Peaches

Single Peach on TreeSeason: August-October

Peaches are one of  summer’s most anticipated fruits. Picked at the peak of ripeness, Idaho peaches are large, sweet and drip-off-your-chin juicy! Unlike peaches grown elsewhere and shipped to Idaho, locally grown peaches are allowed to ripen on the tree leading to a juicier and more flavorful fruit.

Peach Basics

What To Look For: Ripe, yellow-fleshed peaches should have a golden hue behind their reddish blush. That blush is not a sign of ripeness it’s just where the sun shone on the peach. Lighter yellow color means a less-ripe peach. Avoid peaches that are bruised, scratched or have wrinkly skin. It’s also important to pay attention to the smell and feel of each fruit. Most peaches should smell the way they taste. No smell usually means no taste and is an indicator of an under-ripe peach. Ready-to-eat peaches should feel heavy for their size, but the “give” of a peach can tell you how ripe the fruit is. Hold the peach in the palm of your hand and gently squeeze with your whole fingers to gauge how hard or soft the peach is. Real “give” when you squeeze means the peach can be eaten right away or left out on the counter for a day or two before becoming soft. Soft peaches will bruise slightly when you squeeze and should be enjoyed right away.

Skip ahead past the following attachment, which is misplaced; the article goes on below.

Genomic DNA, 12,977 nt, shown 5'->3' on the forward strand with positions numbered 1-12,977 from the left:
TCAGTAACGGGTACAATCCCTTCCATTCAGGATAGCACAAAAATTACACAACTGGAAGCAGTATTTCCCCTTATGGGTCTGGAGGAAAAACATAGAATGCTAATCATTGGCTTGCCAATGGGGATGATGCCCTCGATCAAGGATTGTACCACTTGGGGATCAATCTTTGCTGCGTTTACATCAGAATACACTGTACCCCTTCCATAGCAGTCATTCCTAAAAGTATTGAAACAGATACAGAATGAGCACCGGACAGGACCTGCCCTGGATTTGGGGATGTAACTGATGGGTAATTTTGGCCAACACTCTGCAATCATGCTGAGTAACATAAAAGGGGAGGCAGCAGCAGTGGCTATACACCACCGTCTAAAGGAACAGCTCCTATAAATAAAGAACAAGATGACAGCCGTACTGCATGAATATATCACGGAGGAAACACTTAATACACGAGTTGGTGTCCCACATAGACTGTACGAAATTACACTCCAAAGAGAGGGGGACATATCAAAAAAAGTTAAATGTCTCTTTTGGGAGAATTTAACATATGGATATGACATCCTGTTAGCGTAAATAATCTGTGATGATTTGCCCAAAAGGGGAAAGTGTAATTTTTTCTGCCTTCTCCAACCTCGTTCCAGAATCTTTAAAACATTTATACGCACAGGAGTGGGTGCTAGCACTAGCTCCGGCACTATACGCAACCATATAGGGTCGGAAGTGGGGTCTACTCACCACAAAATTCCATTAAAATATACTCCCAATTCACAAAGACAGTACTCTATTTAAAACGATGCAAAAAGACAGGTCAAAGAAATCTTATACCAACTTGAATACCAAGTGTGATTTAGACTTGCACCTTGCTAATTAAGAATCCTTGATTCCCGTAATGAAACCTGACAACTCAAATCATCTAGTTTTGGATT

How to Store: Store at room temperature until ripe – refrigerating peaches before they are ripe can lead to loss of flavor, texture and appearance. To hasten ripening, place peaches in a paper bag at room temperature and check daily. Once ripe, place peaches in a plastic bag and refrigerate.

Where to Find: Look for sweet and juicy Idaho peaches at local retailers like Whole Foods, Winco, Albertsons, local farmers markets and road-side fruit stands. Peaches can also be purchased at the orchard where some u-pick opportunities might be available.

Peaches in basketPeach Growers

Recipes

 

Video

Idaho Peaches from Idaho Preferred on Vimeo.